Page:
During my reading of Trials of the Monkey, by Matthew Chapman (pg. 53), I came across this Filipino word: bungungot. It describes a spiritual homesickness, a sorrow so profound it kills. It occurs among people who believe their land is imbued with spirits, such as those of their ancestors. To be torn from this land is to be torn from your soul. The forced abandonment of ancestral lands imposed by the U.S. on Native Americans, such as the Cherokee, comes to mind. In my second novel, Trout Run, I try to depict the antithesis of bungungot; that is, Eddy’s return to a cursed homeland in a desperate effort to find a new heart and a soul.
Quote of the Day: “To avoid criticism, do nothing, say nothing, be nothing.” Elbert Hubbard
Nurse logs are a paradox: In death there is life. If you’ve walked through a Northwest forest chances are you’ve seen them, those long-dead firs, cedars, maples that have succumbed to gravity and lie upon the forest floor, decomposed and decomposing, giving rise to a riotous nursery of ferns, mushrooms and saplings. They sometimes make you pause, make you halt to consider for that moment the beauty of mortality.
Quote of the Day: “We are all apprentices in a craft where no one ever becomes a master.” Ernest Hemingway
One of the many literary influences upon my writing is the novel The Stranger by Albert Camus. I taught it for many years in AP English, and both its style and content have thoroughly imbued my writing bones. First, it has an apt title. The main character, Meursault, usually strikes the reader as a “stranger” in that he doesn’t respond to social cues the way most of us do. For example, he doesn’t feel remorse at the death of his mother, he’s apparently indifferent to marrying his girlfriend Marie, he commits a murder in an almost casual manner and he’s a relatively uninterested participant in his own trial for that murder. Ultimately, society condemns him, but I’m not so sure most readers do. Likewise, in TK Eddy may strike some readers as a stranger: he makes no real attempt to save his marriage, he often lashes out in anger, he’s an atheist and he sometimes hurts those who try to help him. However, I suspect he’s more sympathetic to the reader than Meursault and, therefore, I don’t believe most will condemn him. In Eddy, I tried to create a character who both frustrates the reader and yet makes him/her root for him. Secondly, I really enjoy Camus’ writing style. His sentences are short; his dialogue, spare; his descriptions, brief. He sparely employs the use of figures of speech, adjectives and adverbs. My style tends toward minimalism, as does Camus’ in The Stranger, but I wouldn’t consider myself to be a minimalist. I would, though, describe my style as “spare.” And finally, even though Camus himself rejected the notion he was an existentialist writer, I embrace it–not in the nihilistic sense, but rather the quasi-Romantic sense. More on this later.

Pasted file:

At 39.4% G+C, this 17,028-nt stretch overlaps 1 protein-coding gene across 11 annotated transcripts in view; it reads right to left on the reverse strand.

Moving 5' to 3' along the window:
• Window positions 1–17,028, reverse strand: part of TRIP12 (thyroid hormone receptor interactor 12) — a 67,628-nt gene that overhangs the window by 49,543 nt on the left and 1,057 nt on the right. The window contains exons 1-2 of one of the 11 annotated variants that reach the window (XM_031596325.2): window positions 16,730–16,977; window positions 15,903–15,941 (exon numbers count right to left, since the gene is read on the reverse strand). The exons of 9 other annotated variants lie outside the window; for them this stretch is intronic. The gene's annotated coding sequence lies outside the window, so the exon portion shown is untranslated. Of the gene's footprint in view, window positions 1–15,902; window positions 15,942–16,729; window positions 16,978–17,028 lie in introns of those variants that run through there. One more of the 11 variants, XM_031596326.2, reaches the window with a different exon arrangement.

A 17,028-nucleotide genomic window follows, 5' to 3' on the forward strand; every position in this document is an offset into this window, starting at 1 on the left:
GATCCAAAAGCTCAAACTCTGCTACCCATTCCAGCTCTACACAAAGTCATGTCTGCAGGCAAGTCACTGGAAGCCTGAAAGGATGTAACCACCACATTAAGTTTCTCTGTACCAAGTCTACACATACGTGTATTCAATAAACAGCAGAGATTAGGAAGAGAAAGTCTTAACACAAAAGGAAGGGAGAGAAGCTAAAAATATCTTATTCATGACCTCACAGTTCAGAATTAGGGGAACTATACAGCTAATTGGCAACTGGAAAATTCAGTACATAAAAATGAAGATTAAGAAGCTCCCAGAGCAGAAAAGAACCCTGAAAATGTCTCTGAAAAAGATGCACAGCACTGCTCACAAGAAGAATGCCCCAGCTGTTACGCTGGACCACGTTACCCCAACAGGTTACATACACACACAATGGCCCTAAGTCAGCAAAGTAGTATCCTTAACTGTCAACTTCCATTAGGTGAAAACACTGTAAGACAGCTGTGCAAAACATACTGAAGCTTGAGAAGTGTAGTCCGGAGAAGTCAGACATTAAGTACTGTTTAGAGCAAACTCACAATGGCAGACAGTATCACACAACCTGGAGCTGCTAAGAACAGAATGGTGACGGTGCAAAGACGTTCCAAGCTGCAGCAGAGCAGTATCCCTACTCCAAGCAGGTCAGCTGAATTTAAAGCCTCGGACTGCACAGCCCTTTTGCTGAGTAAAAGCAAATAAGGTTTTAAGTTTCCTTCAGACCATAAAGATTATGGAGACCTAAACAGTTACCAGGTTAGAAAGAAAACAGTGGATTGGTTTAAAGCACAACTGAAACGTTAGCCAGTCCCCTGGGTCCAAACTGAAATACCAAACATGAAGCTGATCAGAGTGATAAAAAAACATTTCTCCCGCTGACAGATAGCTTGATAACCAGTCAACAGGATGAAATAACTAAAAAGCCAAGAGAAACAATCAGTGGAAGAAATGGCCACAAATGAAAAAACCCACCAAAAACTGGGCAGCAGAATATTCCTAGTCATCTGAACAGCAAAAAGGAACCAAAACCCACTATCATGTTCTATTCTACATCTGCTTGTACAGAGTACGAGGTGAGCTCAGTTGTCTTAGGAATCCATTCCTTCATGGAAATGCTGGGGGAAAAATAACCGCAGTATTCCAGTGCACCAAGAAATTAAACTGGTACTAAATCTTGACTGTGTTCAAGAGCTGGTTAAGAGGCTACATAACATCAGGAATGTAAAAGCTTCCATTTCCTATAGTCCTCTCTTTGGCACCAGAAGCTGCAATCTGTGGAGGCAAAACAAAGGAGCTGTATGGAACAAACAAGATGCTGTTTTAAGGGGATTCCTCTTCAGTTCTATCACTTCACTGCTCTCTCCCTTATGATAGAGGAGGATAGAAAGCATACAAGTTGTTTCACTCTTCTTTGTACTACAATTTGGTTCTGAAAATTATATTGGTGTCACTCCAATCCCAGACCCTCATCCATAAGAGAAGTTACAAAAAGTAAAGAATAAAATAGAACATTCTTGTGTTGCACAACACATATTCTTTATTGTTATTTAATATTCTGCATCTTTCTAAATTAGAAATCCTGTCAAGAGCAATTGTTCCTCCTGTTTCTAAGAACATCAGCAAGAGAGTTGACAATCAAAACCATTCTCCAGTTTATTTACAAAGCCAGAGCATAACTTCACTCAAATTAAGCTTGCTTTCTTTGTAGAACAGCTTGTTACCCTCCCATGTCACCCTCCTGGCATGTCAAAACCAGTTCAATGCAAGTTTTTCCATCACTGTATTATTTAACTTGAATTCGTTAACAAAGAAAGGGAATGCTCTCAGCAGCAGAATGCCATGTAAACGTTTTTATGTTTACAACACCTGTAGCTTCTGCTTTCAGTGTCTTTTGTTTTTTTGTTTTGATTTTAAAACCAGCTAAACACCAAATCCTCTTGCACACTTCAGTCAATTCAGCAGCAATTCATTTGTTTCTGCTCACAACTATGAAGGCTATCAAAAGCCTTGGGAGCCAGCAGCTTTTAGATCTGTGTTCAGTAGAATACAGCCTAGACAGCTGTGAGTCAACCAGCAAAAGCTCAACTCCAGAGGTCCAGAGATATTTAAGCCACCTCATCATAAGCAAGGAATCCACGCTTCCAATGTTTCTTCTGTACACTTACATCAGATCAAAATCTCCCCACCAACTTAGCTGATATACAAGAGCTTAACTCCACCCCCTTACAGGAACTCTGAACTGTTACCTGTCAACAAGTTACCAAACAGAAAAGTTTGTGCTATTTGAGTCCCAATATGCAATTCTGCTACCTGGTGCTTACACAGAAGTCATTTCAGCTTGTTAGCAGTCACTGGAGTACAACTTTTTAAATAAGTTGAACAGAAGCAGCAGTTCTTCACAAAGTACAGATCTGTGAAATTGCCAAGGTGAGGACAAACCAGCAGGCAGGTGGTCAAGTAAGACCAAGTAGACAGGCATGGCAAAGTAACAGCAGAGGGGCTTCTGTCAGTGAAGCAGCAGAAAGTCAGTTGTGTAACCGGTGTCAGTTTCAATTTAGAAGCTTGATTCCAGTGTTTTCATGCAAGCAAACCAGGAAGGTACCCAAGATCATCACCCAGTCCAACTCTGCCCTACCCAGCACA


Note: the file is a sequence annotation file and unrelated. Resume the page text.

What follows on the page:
Quote of the Day:
“The role of a writer is not to say what we all can say, but what we are unable to say.” Anaïs Nin
Walt Whitman often started his day of composing poems or essays with a breakfast of oysters and meat, while at Franz Kafka’s desk you might see a glass of milk. To keep his weight down Lord Byron sipped vinegar (how Romantic!). Cold toast and stale coffee for John Steinbeck, and home-baked bread for Emily Dickinson. F. Scott Fitzgerald liked his canned meat and apples. More modern writers like Michael Pollen prefer tea out of a glass and roasted almonds, while Truman Capote enjoys coffee at 11 a.m., mint tea at noon, sherry at 2 p.m. and a martini at four.
In Trout Kill Eddy eats very poorly. At one point he wolfs down a steak raw. He often goes without meals. He gorges on rhubarb pie, which he later throws up. He swills booze and beer and smokes marijuana.
I write in our basement next to a sliding patio door that opens to a small rock garden. When I write I always have at my side a cup of coffee or tea. Sometimes I’ll nibble on dried almonds or a cinnamon roll from Grand Central Bakery, a short walk from our home. Usually though, no food; for me it’s a distraction, and there are already plenty enough of those, what with the skittering leaves and cavorting squirrels.
Quote of the day:
The process of writing has something infinite about it. Even though it is interrupted each night, it is one single notation. Elias Canetti